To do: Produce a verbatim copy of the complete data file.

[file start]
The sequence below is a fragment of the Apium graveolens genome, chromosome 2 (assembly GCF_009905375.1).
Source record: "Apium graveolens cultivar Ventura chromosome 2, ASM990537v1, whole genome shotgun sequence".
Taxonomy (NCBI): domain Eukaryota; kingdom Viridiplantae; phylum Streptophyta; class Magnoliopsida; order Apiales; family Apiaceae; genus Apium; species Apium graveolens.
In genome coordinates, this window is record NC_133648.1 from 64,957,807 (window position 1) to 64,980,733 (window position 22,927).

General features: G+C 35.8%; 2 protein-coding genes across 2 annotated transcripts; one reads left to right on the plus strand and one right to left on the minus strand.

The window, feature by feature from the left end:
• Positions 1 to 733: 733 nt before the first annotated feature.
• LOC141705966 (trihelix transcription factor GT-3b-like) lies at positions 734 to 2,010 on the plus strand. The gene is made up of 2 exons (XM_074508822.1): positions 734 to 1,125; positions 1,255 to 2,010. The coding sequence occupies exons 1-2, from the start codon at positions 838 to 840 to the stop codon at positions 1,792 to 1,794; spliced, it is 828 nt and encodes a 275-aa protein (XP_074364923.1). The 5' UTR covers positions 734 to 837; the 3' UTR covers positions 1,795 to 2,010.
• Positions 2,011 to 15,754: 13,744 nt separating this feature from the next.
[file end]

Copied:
The sequence below is a fragment of the Apium graveolens genome, chromosome 2 (assembly GCF_009905375.1).
Source record: "Apium graveolens cultivar Ventura chromosome 2, ASM990537v1, whole genome shotgun sequence".
Taxonomy (NCBI): domain Eukaryota; kingdom Viridiplantae; phylum Streptophyta; class Magnoliopsida; order Apiales; family Apiaceae; genus Apium; species Apium graveolens.
In genome coordinates, this window is record NC_133648.1 from 64,957,807 (window position 1) to 64,980,733 (window position 22,927).

General features: G+C 35.8%; 2 protein-coding genes across 2 annotated transcripts; one reads left to right on the plus strand and one right to left on the minus strand.

The window, feature by feature from the left end:
• Positions 1 to 733: 733 nt before the first annotated feature.
• LOC141705966 (trihelix transcription factor GT-3b-like) lies at positions 734 to 2,010 on the plus strand. The gene is made up of 2 exons (XM_074508822.1): positions 734 to 1,125; positions 1,255 to 2,010. The coding sequence occupies exons 1-2, from the start codon at positions 838 to 840 to the stop codon at positions 1,792 to 1,794; spliced, it is 828 nt and encodes a 275-aa protein (XP_074364923.1). The 5' UTR covers positions 734 to 837; the 3' UTR covers positions 1,795 to 2,010.
• Positions 2,011 to 15,754: 13,744 nt separating this feature from the next.